National Alliance on Mental Illness
page printed from NAMI East Bay



Friday, April 11, 9:30-4:30

Albany Methodist Church, 980 Stannage Ave, Albany

     Hearing voices is one of the most common experiences that people diagnosed with a psychotic illness have.  Research has shown that many people continue to hear voices even after prolonged use of medication and this has meant that many voice hearers do not get relief from their experiences. Many family members and professionals are also left frustrated when nothing seems to work to relieve the more distressing aspects of voice hearing.

     The workshop will provide a space for family members and professionals to be the learners.  All participants will gain an understanding of the voice hearing experience, help develop coping strategies, confidence, awareness and a tool kit for working with voices.  

     Ron Coleman is a Mental Health Trainer and Consultant specializing in psychosis prevention and resolution.  A voice hearer himself, he has designed trainings to enable voice hearers to gain ascendancy over the negative aspects of the voice hearing experience.  His own route to recovery, after being diagnosed with schizophrenia and spending 13 years in and out of the psychiatric system, has given him many insights into the many difficult issues facing today's mental health services.

     Ron has co-authored several books including Working with Voices and Working to Recovery.  During his current visit to California he will be leading voice hearing workshops in Los Angeles and Santa Barbara.  Ron lives in Scotland.

     REGISTRATION COSTS:  $40 for family members, support network and workers/service providers.  Free for voice hearers

      TO RESERVE a space, send a check to NAMI East  Bay, 980 Stannage Ave, Albany CA 94706 - let us know if you are bringing a voice hearer. 

      For more information, contact Ed Herzog ( or Dina Tyler (

This event is co-sponsored by NAMI EastBay and PREP (Prevention and Recovery in Early Psychosis) Alameda County.

Logistics:  Site is at corner of Marin and Stannage, 1 1/2 block up from San Pablo.  Morning refreshments will be served - lunch is on your own.






     Alameda County Behavioral Health Care Services has released their AB1421 revised ten recommendations, which are now available on the BHCS website  The Board of Supervisors Health Committee  reviewed these recommendations on Monday, Oct 28, 2013, in a meeting which included substantial public comment, both pro and con.  Supervisors Chan and Carson will now send their recommendations onto the full board.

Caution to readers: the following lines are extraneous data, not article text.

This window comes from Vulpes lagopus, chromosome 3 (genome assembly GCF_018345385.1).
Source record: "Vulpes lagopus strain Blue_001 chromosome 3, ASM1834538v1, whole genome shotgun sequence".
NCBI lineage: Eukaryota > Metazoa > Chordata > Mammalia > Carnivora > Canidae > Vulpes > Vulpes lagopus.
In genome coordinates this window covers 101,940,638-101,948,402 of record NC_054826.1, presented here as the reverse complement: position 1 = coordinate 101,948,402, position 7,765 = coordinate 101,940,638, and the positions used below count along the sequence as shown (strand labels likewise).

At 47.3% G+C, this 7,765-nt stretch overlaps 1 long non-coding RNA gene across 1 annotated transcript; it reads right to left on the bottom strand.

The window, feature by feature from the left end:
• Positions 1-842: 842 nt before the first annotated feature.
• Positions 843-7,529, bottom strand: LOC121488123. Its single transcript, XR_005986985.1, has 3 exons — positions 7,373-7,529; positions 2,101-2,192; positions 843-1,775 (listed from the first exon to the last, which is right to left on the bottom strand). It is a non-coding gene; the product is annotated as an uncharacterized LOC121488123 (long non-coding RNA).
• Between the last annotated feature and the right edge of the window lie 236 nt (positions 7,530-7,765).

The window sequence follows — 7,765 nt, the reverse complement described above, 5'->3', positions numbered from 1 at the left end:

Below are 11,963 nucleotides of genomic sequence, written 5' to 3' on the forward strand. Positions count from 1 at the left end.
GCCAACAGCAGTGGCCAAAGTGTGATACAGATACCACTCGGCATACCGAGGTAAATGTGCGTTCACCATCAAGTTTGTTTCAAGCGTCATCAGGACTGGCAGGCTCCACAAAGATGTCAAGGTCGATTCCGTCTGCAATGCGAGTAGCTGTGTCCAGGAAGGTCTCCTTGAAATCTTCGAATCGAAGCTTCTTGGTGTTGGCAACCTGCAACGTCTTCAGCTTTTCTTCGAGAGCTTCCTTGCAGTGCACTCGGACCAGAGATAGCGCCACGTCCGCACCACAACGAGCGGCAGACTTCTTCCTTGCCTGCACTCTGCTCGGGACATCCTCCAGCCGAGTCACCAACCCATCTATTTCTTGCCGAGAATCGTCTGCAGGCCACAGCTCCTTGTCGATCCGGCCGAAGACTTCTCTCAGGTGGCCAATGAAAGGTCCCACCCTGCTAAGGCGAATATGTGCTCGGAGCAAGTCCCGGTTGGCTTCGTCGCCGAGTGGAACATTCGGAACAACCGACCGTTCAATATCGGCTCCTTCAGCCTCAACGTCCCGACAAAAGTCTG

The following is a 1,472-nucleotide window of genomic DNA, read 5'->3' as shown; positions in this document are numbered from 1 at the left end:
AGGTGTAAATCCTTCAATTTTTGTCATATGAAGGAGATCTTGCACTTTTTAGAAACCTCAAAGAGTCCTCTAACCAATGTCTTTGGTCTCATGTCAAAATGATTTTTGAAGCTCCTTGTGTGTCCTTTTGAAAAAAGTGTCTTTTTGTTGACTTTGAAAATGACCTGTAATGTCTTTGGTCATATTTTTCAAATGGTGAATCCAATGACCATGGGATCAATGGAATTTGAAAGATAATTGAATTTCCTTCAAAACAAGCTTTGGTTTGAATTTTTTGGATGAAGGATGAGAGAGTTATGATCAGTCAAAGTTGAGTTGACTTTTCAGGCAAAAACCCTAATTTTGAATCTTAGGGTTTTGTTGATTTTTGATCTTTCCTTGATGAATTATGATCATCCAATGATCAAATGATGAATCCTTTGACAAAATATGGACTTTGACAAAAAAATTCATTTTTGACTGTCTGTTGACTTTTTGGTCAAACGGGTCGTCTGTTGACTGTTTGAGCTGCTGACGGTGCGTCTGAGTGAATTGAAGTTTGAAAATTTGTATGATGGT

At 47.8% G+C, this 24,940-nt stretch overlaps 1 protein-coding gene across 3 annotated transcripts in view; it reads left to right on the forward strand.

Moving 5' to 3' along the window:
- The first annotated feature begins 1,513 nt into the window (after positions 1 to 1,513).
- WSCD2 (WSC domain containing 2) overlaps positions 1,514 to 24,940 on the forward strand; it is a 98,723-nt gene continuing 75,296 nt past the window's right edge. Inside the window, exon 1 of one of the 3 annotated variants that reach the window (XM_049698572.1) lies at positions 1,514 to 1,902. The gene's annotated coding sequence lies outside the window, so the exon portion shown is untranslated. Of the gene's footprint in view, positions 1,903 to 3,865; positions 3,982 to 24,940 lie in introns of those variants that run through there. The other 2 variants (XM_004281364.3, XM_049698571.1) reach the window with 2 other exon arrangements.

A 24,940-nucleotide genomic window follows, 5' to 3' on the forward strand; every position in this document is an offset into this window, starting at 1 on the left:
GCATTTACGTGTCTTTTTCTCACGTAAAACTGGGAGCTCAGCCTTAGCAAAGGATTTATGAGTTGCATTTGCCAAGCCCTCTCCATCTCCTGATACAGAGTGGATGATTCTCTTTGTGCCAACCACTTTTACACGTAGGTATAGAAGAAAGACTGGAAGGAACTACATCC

Several of our NAMI EastBay members are interested in starting a discussion about supportive co-housing for our ill family members.  To join this discussion, please contact us by e-mail ( or call 524-1250 and we'll let you know when the first exploratory meeting will be held.  We envision a working study group with the hopeful outcome of some action that can relieve the overwhelming panic many of us feel about our loved one's life when we are gone.




   With more than 7 million enrollees, Kaiser is the largest HMO in California and is the largest private-sector provider of mental health services.  For many of us, the mental health services at Kaiser Permanente have been felt to be inadequate and deficient.  Last month,  the California Dept of Managed Health Care (DMHC) fined Kaiser $4 million for failing to provide timely care to patients in mental and emotional distress.  The fine follows a DMHC report affirming the findings of a complaint filed by Kaiser Permanente's frontline mental health clinicians, represented by the National Union of Healthcare Workers (NUHW).

     The DMHC cited Kaiser for multiple violations:  "systemic access deficiencies", problematic internal record keeping, failure to adequately monitor and correct state law violations, and provision of "inaccurate educational materials" that had the effect of dissuading members from pursuing medically necessary care in violation of state and federal mental health parity laws.  The report also cited Kaiser's educational materials and its "frequently asked questions" for including inaccurate information that could dissuade a patient from seeking caare.  State officials also found that Kaiser needed to better track and monitor the availability of providers, ensure that appointments are offered in a timely manner and make improvements to care where deficiencies are noted.